Butoh College 2019: Spring Semester: GENERATIONS

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Butoh College 2019: Spring Semester: GENERATIONS

from 350.00

April 10-21 at The Headwaters Theatre

GENERATIONS is an 11-day immersion with 40 hours of training led by international Japanese butoh artists: Koichi & Hiroko Tamano + Kudo Taketeru. Generations is curated with an interest in how this particular lineage has passed from one generation to the next. In this case, from butoh founder Tatsumi Hijikata himself to the dance legends of Harupin-Ha, Koichi & Hiroko Tamano (who brought butoh to America), on to a third generation artist, Kudo Taketeru, whose dancing feels still relevant today, yet soulfully connected to the rebellious origins of butoh’s past.

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Before registering for a workshop, please review the sliding scale economic justice information below the artist descriptions, as well as both of these forms: WITD INCLUSIVITY & ACCESSIBILITY STATEMENT & WITD LIABILITY WAIVER

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WEEK 1: THE TAMANOS || April 10-14, 12pm-4pm

Koichi and Hiroko Tamano were among the very first to perform Ankoku Butoh, which translates literally to “the dance of darkness.” The genre emerged in the late 1950s in post-atomic Japan. It was created by two dancers, Kazuo Ohno and Tatsumi Hijikata, who sought to create a new, uniquely Japanese form of expression that completely rebelled against the establishment, and the increasing westernization (capitalization) of Japan. Koichi joined Hijikata’s dance company in 1960 and was named by him “the bowlegged Nijinsky”. Hiroko joined the company a few years later and eventually Hijikata encouraged the Tamanos to introduce butoh to the U.S. The Tamano’s performance in the 1976 “Japan Now” exhibition at SFMOMA was the first Butoh seen by an American audience and made a big sensation. The Tamanos moved their dance company Harupin-Ha from Tokyo to Berkeley, California in 1979 with the blessings and encouragement of their teacher. For decades the Tamanos have brought their particular style of workshop and performance throughout the west, inspiring new generations of artists to express themselves freely and holistically in relationship to the land they live and move upon. Their playful and spirited approach to community and creative life is at the heart of WITD and it is always an honor to bring this butoh Mama and Papa back to our home…where the seeds they sew are guaranteed to bring the wildest and most poetic of dreams.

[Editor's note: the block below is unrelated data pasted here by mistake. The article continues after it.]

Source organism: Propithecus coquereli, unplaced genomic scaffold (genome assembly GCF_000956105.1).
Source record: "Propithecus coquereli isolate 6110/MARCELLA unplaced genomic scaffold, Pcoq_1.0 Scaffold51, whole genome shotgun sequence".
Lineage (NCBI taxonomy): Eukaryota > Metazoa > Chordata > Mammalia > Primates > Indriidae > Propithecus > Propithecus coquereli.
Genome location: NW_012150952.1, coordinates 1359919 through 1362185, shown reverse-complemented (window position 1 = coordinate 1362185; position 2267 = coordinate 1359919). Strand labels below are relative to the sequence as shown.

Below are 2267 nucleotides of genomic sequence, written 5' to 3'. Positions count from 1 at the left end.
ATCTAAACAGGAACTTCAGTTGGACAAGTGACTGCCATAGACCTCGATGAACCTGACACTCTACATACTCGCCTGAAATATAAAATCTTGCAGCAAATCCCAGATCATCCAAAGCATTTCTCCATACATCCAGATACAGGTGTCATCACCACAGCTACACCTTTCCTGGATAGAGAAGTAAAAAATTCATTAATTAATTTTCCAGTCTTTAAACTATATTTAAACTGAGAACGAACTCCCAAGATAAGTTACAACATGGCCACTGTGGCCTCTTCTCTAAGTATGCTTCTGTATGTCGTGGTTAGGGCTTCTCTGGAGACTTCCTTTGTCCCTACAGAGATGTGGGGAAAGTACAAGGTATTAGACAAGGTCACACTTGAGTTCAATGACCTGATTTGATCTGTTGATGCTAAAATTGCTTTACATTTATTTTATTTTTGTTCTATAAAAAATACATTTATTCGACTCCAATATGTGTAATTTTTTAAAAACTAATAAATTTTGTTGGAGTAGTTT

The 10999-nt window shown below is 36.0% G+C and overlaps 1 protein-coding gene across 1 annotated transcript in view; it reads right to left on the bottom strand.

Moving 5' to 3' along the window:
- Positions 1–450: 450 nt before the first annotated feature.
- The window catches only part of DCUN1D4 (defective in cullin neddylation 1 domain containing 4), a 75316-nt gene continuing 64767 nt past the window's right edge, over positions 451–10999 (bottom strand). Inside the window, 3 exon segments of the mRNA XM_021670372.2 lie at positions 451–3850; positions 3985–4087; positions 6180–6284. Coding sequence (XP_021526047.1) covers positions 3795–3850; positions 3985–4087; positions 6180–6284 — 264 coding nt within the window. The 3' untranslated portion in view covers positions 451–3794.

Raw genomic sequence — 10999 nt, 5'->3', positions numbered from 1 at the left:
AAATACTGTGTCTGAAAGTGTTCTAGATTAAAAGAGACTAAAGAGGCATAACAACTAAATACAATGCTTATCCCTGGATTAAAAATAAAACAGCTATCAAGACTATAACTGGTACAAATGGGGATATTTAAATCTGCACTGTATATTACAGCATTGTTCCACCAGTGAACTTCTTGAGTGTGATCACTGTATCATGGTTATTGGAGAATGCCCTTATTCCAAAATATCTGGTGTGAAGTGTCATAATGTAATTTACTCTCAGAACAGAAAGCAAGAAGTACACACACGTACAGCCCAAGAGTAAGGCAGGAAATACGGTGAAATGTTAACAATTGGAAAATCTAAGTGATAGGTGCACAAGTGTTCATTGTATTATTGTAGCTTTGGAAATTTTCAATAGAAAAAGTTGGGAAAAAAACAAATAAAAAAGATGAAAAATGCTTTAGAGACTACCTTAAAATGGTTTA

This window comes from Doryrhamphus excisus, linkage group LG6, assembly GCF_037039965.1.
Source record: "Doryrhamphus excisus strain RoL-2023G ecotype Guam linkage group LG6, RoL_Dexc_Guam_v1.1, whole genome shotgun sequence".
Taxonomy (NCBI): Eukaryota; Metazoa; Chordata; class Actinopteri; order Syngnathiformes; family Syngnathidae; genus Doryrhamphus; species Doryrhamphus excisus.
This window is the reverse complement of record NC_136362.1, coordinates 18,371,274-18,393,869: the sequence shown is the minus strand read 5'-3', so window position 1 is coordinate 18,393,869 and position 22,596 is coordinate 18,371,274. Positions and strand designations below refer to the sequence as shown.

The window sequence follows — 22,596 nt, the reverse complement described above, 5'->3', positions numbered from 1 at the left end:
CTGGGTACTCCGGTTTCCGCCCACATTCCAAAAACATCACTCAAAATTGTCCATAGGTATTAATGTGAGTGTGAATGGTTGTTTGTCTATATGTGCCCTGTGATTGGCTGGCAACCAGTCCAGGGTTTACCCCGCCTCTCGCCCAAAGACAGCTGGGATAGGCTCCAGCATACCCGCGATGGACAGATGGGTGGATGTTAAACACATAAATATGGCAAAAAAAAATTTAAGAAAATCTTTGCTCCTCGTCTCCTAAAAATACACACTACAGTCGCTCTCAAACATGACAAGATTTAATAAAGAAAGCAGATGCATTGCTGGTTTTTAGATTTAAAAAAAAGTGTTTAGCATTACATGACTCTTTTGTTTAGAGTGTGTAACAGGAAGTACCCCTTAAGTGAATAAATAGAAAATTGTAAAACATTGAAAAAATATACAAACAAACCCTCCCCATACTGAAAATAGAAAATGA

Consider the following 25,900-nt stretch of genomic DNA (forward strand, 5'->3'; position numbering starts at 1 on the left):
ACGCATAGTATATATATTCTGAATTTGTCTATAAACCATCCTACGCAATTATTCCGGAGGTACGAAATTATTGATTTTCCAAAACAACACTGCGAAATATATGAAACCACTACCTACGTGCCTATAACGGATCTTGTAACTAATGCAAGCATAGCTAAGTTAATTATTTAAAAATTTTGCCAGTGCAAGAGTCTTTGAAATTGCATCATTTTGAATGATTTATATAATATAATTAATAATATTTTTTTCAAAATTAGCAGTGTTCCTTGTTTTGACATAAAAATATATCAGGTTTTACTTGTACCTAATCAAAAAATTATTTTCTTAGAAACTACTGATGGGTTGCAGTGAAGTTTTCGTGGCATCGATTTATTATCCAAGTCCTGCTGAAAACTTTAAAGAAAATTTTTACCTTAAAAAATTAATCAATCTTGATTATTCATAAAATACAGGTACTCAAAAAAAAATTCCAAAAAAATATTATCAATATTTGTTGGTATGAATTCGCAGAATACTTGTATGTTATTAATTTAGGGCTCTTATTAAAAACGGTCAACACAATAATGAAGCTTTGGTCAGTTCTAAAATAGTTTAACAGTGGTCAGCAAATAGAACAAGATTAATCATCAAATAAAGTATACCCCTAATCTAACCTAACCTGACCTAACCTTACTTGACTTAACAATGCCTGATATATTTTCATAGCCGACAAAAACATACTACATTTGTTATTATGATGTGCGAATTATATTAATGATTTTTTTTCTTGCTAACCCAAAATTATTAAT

Saturday April 13, 8pm PERFORMANCE w/Tamanos + Taketeru

Sunday, April 14, 6pm COMMUNITY CELEBRATION & Farm Potluck

Butoh masters Hiroko and Koichi Tamano discuss their rich practice of performing, teaching, and living Butoh that has spanned more than 40 years.


WEEK 2: KUDO TAKETERU || April 17-21, 12pm-4pm

“The art of butoh tends to reject anything to do with technique. I did not even intend to ‘take up’ butoh. It depends on what we want to say to the world through the body. The body of a butoh dancer is like an empty vessel, it should be able to contain any material on earth that emerges through the imagery of the movements made.” Says Taketeru Kudo, whose journey in dance took him to study under Koichi Tamano in the US. After appearing on stage with Tamano and Yukio Waguri, he began dancing solo in 1992. Before he established his own troupe, Tokyo Gien-kan, he was a member of the well-known butoh dance troupe Sankai Juku until 1998. Kudo’s work is said to channel the spirit of Jean-Louis Barrault, Vaslav Fomich Nijinsky and Yukio Mishima. About the Workshop he says, “Everyday I look back into the body that I am carrying around. My training is a way to unravel a more free state. The workshop is not only for people who dance, but also for people who want to examine the behavior of the body on stage more precisely, as well as those who are not on stage but wish to develop a deeper sense of their physicality in daily life. It takes a significant time and process to develop the state of dancing we are searching for.”